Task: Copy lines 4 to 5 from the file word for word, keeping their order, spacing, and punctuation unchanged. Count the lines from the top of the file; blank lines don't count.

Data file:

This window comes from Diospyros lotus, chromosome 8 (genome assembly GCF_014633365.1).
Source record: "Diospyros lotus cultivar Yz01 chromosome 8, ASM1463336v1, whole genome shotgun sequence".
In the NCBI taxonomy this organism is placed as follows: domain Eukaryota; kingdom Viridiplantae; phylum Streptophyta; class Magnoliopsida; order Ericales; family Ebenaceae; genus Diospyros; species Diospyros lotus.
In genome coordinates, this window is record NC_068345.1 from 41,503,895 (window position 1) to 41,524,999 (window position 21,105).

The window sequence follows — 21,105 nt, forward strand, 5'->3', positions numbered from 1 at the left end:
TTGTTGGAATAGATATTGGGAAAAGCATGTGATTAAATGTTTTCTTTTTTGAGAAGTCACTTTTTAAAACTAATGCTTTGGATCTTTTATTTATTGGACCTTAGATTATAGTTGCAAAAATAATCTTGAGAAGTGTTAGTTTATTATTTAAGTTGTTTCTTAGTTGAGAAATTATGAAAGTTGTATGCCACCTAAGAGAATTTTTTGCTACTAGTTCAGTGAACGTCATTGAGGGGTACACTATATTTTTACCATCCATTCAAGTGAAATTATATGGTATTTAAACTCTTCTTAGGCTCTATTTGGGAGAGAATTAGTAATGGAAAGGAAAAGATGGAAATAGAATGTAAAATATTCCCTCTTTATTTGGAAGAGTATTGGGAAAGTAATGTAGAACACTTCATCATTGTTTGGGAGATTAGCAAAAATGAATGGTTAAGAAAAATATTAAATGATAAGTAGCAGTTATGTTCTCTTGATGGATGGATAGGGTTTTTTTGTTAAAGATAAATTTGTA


In genome coordinates, this window is record NC_068345.1 from 41,503,895 (window position 1) to 41,524,999 (window position 21,105).

The window sequence follows — 21,105 nt, forward strand, 5'->3', positions numbered from 1 at the left end: